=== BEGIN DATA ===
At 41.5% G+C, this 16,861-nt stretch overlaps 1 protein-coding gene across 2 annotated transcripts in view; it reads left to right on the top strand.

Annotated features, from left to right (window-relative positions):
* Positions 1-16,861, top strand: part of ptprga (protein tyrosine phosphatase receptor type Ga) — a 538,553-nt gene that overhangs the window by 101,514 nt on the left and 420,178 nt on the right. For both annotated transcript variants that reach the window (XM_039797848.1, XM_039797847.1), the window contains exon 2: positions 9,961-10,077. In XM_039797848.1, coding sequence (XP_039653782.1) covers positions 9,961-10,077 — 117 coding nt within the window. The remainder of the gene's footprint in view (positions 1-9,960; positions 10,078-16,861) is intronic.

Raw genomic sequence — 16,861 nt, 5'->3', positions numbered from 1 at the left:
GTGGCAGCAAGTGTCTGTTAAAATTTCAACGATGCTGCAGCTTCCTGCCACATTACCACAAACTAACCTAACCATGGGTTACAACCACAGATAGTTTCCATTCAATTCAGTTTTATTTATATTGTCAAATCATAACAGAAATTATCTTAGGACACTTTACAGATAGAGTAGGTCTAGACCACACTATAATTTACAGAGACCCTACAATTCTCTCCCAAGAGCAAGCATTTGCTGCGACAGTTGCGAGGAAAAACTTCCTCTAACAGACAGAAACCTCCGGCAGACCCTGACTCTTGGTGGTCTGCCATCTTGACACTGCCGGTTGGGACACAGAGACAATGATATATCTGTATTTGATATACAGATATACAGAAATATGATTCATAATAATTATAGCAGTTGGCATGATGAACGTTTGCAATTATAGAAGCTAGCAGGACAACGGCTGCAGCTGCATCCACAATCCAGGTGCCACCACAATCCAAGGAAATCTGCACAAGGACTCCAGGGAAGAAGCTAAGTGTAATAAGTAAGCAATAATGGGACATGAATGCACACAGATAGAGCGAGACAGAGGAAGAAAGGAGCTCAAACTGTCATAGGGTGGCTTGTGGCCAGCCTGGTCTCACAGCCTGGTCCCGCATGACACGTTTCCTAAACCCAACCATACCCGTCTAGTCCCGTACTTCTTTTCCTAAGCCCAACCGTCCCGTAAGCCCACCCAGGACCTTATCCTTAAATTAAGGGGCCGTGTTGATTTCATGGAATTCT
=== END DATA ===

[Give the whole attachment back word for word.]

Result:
At 41.5% G+C, this 16,861-nt stretch overlaps 1 protein-coding gene across 2 annotated transcripts in view; it reads left to right on the top strand.

Annotated features, from left to right (window-relative positions):
* Positions 1-16,861, top strand: part of ptprga (protein tyrosine phosphatase receptor type Ga) — a 538,553-nt gene that overhangs the window by 101,514 nt on the left and 420,178 nt on the right. For both annotated transcript variants that reach the window (XM_039797848.1, XM_039797847.1), the window contains exon 2: positions 9,961-10,077. In XM_039797848.1, coding sequence (XP_039653782.1) covers positions 9,961-10,077 — 117 coding nt within the window. The remainder of the gene's footprint in view (positions 1-9,960; positions 10,078-16,861) is intronic.

Raw genomic sequence — 16,861 nt, 5'->3', positions numbered from 1 at the left:
GTGGCAGCAAGTGTCTGTTAAAATTTCAACGATGCTGCAGCTTCCTGCCACATTACCACAAACTAACCTAACCATGGGTTACAACCACAGATAGTTTCCATTCAATTCAGTTTTATTTATATTGTCAAATCATAACAGAAATTATCTTAGGACACTTTACAGATAGAGTAGGTCTAGACCACACTATAATTTACAGAGACCCTACAATTCTCTCCCAAGAGCAAGCATTTGCTGCGACAGTTGCGAGGAAAAACTTCCTCTAACAGACAGAAACCTCCGGCAGACCCTGACTCTTGGTGGTCTGCCATCTTGACACTGCCGGTTGGGACACAGAGACAATGATATATCTGTATTTGATATACAGATATACAGAAATATGATTCATAATAATTATAGCAGTTGGCATGATGAACGTTTGCAATTATAGAAGCTAGCAGGACAACGGCTGCAGCTGCATCCACAATCCAGGTGCCACCACAATCCAAGGAAATCTGCACAAGGACTCCAGGGAAGAAGCTAAGTGTAATAAGTAAGCAATAATGGGACATGAATGCACACAGATAGAGCGAGACAGAGGAAGAAAGGAGCTCAAACTGTCATAGGGTGGCTTGTGGCCAGCCTGGTCTCACAGCCTGGTCCCGCATGACACGTTTCCTAAACCCAACCATACCCGTCTAGTCCCGTACTTCTTTTCCTAAGCCCAACCGTCCCGTAAGCCCACCCAGGACCTTATCCTTAAATTAAGGGGCCGTGTTGATTTCATGGAATTCT